Raising our kids and being an entrepreneur wasn’t easy. Being in a startup and having a successful relationship and family was very hard work. But entrepreneurs can be great spouses and parents.
This post is not advice, nor is it recommendation of what you should do, it’s simply what my wife and I did to raise our kids in the middle of starting multiple companies. Our circumstances were unique and your mileage will vary. Read the previous post first for context.
One of an entrepreneur’s greatest strengths is their relentless pursuit of a goal. But few realize how this differs from most of the population. Watching others try to solve problems reminded me why entrepreneurs are different.
Entrepreneurs and the early startup team all need to be motivated by a shared vision, passion and desire to build a large company. Yet it’s the company legends that live on.
Rocket Science, our little startup was less than a year-old. We had been busy assembling our team and had just hired the last member of our exec staff. We had also just closed our Series B financing with a major overseas partner. The financing felt like a real validation of our strategy. In truth, it was only proof that our reality distortion field worked in Asia as well.
One of the hardest problems for engineers in founding roles in a startup is interacting with customers up close and personal. Over the years I’ve found the best way to learn to do this is by emulating empathy.
I usually hear the “Should I get my MBA?” question at least once a month.
If you’re an entrepreneur, the glib answer is “no.” It’s also the wrong answer.
My two daughters are now in college and have put their toes in the working-world with summer jobs. As they’ve grown older, they’ve heard their parent’s advice about women in the workforce.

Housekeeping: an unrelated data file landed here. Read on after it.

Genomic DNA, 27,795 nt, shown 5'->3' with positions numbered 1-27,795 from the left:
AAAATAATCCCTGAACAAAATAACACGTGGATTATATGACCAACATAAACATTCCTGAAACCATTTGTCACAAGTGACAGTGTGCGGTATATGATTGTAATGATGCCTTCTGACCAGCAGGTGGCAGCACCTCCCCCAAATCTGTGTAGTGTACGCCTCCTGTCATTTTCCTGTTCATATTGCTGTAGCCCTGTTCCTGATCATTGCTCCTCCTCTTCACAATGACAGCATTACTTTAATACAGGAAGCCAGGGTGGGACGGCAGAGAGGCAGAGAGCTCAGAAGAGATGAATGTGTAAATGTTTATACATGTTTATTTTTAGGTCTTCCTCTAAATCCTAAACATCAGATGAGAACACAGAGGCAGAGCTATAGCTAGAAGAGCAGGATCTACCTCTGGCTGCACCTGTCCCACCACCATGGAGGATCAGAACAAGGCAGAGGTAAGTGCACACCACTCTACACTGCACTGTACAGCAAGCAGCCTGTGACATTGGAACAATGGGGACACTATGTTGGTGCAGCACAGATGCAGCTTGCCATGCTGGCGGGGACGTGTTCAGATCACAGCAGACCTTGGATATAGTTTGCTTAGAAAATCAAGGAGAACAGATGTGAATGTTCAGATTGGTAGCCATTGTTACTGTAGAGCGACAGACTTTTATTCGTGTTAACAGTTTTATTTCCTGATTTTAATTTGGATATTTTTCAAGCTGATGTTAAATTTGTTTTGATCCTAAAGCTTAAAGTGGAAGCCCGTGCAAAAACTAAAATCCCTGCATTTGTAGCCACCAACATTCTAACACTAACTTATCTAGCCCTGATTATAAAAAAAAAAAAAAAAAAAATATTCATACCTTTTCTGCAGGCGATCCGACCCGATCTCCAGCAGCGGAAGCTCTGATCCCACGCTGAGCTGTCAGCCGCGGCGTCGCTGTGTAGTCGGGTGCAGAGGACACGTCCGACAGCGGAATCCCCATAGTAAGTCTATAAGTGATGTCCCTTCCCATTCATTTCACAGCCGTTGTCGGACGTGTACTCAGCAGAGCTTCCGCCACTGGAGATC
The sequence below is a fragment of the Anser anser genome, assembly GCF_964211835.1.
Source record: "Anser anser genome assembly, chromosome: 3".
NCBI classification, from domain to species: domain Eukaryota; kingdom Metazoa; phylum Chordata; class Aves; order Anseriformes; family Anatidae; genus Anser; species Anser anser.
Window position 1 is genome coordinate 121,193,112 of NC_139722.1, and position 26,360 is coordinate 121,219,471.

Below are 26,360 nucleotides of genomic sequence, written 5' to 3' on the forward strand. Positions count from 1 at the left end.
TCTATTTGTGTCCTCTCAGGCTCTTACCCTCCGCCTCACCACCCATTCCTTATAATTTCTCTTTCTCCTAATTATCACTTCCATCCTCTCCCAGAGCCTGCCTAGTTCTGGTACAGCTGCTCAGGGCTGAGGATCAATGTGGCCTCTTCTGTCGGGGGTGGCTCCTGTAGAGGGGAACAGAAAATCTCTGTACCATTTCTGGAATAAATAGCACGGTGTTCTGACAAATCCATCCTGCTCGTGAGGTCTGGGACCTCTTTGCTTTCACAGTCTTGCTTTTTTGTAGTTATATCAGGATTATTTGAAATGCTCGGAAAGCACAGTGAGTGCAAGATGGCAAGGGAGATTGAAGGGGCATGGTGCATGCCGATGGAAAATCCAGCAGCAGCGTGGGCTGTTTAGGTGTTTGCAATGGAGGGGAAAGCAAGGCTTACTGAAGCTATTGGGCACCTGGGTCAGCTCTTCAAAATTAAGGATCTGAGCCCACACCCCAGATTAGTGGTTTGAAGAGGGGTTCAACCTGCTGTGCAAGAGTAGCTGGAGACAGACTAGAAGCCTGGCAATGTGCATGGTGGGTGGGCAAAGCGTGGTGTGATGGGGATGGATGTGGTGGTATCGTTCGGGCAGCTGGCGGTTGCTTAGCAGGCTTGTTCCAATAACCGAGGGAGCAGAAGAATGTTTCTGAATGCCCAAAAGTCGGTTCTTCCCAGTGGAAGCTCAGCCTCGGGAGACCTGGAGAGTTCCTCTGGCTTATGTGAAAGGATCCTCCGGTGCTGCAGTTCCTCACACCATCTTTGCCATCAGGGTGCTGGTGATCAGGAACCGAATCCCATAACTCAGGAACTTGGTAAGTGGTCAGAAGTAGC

This post is not advice nor is it a recommendation of what you should do. It’s simply my interpretation of what I observed watching my daughters grow up. Our circumstances were unique, times have changed, and your conclusions and opinions will most certainly differ.
Ask people what makes entrepreneurs successful and you’ll hear a familiar list of adjectives; agile, tenacious, resilient, opportunistic, etc.
What you don’t hear is that often they didn’t know any better.
Out of the mouths of babes. Maybe because it’s a company town and everyone in Silicon Valley has a family connection to entrepreneurship. Or maybe I just encountered the most entrepreneurial 12 year olds ever assembled under one roof. Or maybe we’re now teaching entrepreneurial thinking in middle schools. Either way I had an astounding evening as one of the judges at the Girls Middle School 7th grade Entrepreneurial night.
If you’re a visiting dignitary whose country has a Gross National Product equal to or greater than the State of California, your visit to Silicon Valley consists of a lunch/dinner with some combination of the founders of Google, Facebook, Apple and Twitter and several brand name venture capitalists. If you have time, the President of Stanford will throw in a tour, and then you can drive by Intel or some Clean Tech firm for a photo opstanding in front of an impressive looking piece of equipment.
Over the last decade we assumed that once we found repeatable methodologies (Agile and Customer Development, Business Model Design) to build early stage ventures, entrepreneurship would become a “science,” and anyone could do it.
I’m beginning to suspect this assumption may be wrong.